FLUTICASONE (floo TIK a sone) prevents the symptoms of asthma. It works by decreasing inflammation in the airways, making it easier to breathe. It belongs to a group of medications called inhaled steroids. It is often called a controller inhaler. Do not use it to treat a sudden asthma attack.
What should I tell my care team before I take this medication?
They need to know if you have any of these conditions:
Immune system problems
Infection, especially a viral infection such as chickenpox, cold sores, or herpes
Injury of mouth or throat
Osteoporosis, weak bones
Receiving steroids like dexamethasone or prednisone
An unusual or allergic reaction to fluticasone, steroids, other medications, foods, dyes, or preservatives
Pregnant or trying to get pregnant
How should I use this medication?
This medication is inhaled through the mouth. Rinse your mouth with water after use. Make sure not to swallow the water. Take it as directed on the prescription label. Do not use it more often than directed. Keep using it unless your care team tells you to stop.
This medication comes with INSTRUCTIONS FOR USE. Ask your pharmacist for directions on how to use this medication. Read the information carefully. Talk to your care team if you have questions.
Talk to your care team about the use of this medication in children. While this medication may be prescribed for children as young as 4 years for selected conditions, precautions do apply.
What if I miss a dose?
If you miss a dose, take it as soon as you can. If it is almost time for your next dose, take only that dose. Do not take double or extra doses.
What may interact with this medication?
Certain antibiotics like clarithromycin, telithromycin
Certain antivirals for HIV or hepatitis
Certain medications for fungal infections like ketoconazole, itraconazole, posaconazole, voriconazole
What side effects may I notice from receiving this medication?
Side effects that you should report to your care team as soon as possible:
Allergic reactions—skin rash, itching, hives, swelling of the face, lips, tongue, or throat
Flu-like symptoms—fever, chills, muscle pain, cough, headache, fatigue
Low adrenal gland function—nausea, vomiting, loss of appetite, unusual weakness, fatigue, dizziness
Pain, tingling, or numbness in the hands or feet
Sinus pain or pressure around the face or forehead
Thrush—white patches in the mouth
Wheezing or trouble breathing that is worse after use
Side effects that usually do not require medical attention (report to your care team if they continue or are bothersome):
Change in taste
What should I watch for while using this medication?
Visit your care team for regular checks on your progress. Tell them if your symptoms do not start to get better or if they get worse.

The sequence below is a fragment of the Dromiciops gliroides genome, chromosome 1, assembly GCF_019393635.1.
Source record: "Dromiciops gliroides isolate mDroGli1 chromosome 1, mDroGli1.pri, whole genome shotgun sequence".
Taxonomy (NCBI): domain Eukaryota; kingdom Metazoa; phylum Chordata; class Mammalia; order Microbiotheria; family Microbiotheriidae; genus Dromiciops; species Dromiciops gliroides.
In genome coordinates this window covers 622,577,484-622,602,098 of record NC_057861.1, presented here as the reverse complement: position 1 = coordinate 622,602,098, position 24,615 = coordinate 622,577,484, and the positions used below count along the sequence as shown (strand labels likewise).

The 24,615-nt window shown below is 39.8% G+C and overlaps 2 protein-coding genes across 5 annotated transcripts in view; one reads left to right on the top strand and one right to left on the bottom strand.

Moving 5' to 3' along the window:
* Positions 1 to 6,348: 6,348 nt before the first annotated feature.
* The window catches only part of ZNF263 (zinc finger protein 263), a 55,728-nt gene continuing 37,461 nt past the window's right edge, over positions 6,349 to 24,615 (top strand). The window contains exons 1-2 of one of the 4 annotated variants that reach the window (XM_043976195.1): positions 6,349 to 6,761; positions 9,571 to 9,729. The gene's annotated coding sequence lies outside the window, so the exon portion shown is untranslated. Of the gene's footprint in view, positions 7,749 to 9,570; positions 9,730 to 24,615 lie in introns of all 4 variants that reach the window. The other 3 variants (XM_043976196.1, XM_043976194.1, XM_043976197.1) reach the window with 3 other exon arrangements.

Talk to your care team about how to treat an acute asthma attack or bronchospasm (wheezing). Be sure to always have a short-acting inhaler with you. If you use your short-acting inhaler and your symptoms do not get better or if they get worse, call your care team right away.
You and your care team should develop an Asthma Action Plan that is just for you. Be sure to know what to do if you are in the yellow (asthma is getting worse) or red (medical alert) zones.
This medication may increase your risk of getting an infection. Call your care team for advice if you get a fever, chills, or sore throat, or other symptoms of a cold or flu. Do not treat yourself. Try to avoid being around people who are sick.
Using this medication for a long time may weaken your bones. The risk of bone fractures may be increased. Talk to your care team about your bone health.
This medication may slow your child's growth if it is taken for a long time at high doses. Your child's care team will monitor your child's growth.
This medication may cause cataracts or glaucoma, especially with long term use. You should have regular eye exams while taking this medication. Tell your care team if you notice changes in your eyesight.
Where should I keep my medication?
Keep out of the reach of children and pets.
Store at room temperature between 20 and 25 degrees C (68 and 77 degrees F) with the mouthpiece down. Keep inhaler away from extreme heat. Get rid of this medication when the dose counter reads "0" or after the expiration date, whichever is first.
To get rid of medications that are no longer needed or have expired:
Take the medication to a medication take-back program. Check with your pharmacy or law enforcement to find a location.
If you cannot return the medication, ask your care team how to get rid of this medication safely.
K Health articles are all written and reviewed by MDs, PhDs, NPs, or PharmDs and are for informational purposes only. This information does not constitute and should not be relied on for professional medical advice. Always talk to your doctor about the risks and benefits of any treatment.
This information is educational only and should not be construed as specific instructions for individual patients nor as a substitute for medical advice, diagnosis or treatment. Talk to your health care provider or pharmacist about the information and instructions. K Health assumes no liability for any use or reliance on this information.